The Gambia initiated the case as a state party to the Genocide Convention although it had itself suffered no material injury. It also referred to the fact that the obligation to prevent and punish genocide is owed to the international community as a whole – grounds for litigation not commonly accepted by the ICJ. However, the Court’s decision on provisional measures of 23 January 2020 demonstrated that it is taking the case seriously. It found that The Gambia has prima facie standing to pursue the case. It also found the Rohingya in Myanmar to be seriously exposed to attacks, and ordered provisional measures to be taken. It required Myanmar to prevent the killing or serious harming of any member of the Rohingya, to prevent the intentional infliction of life conditions that are aimed at destroying the Rohingya community in part or in whole, and to guarantee that its armed forces or any irregular forces under its control will not commit any genocidal acts. It also obliged Myanmar to prevent the destruction of evidence, and to report to the Court biannually on how it has implemented these measures.

The World Court’s decision on the provisional measures was generally regarded as a victory for The Gambia, although the Court did not approve all of the applicant’s requests. Despite this initial success, no swift decisions on the merits of the case should be expected as proceedings before the ICJ usually take many years. For example, it took 14 years before the final judgement on the Bosnian Genocide Case between Bosnia and Herzegovina and Serbia was delivered. The Court’s decision on the provisional measures, however, legally mandates Myanmar to report on adopted measures by 23 May 2020 and hence constitutes a powerful signal and follow-up to the situation.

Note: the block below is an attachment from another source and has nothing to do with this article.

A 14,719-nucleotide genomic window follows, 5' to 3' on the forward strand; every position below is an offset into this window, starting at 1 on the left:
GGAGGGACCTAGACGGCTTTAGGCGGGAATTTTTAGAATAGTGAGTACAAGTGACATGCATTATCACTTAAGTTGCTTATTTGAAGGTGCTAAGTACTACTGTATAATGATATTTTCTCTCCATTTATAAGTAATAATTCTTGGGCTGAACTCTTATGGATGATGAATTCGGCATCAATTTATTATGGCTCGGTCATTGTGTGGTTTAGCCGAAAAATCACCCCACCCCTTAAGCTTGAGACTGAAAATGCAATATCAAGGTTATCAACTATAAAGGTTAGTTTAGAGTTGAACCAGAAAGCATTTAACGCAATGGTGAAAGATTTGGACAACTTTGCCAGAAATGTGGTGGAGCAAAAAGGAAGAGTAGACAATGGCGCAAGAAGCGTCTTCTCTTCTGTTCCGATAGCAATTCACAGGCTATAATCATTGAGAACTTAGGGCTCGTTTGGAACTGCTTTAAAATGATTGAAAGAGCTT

The Argentinian court case

Two days after The Gambia’s application for the institution of proceedings before the ICJ, another legal move was made, this time partly by the Rohingya community itself. The Burmese Rohingya Organisation in the United Kingdom (BROUK), together with Latin American human rights groups, filed an application in the federal court of Buenos Aires, Argentina on 13 November 2019.[5] The criminal complaint called for responsibility to be taken by both military and civilian leaders, including Aung San Suu Kyi, because serious crimes against the minority group had been committed between 2012 and 2018.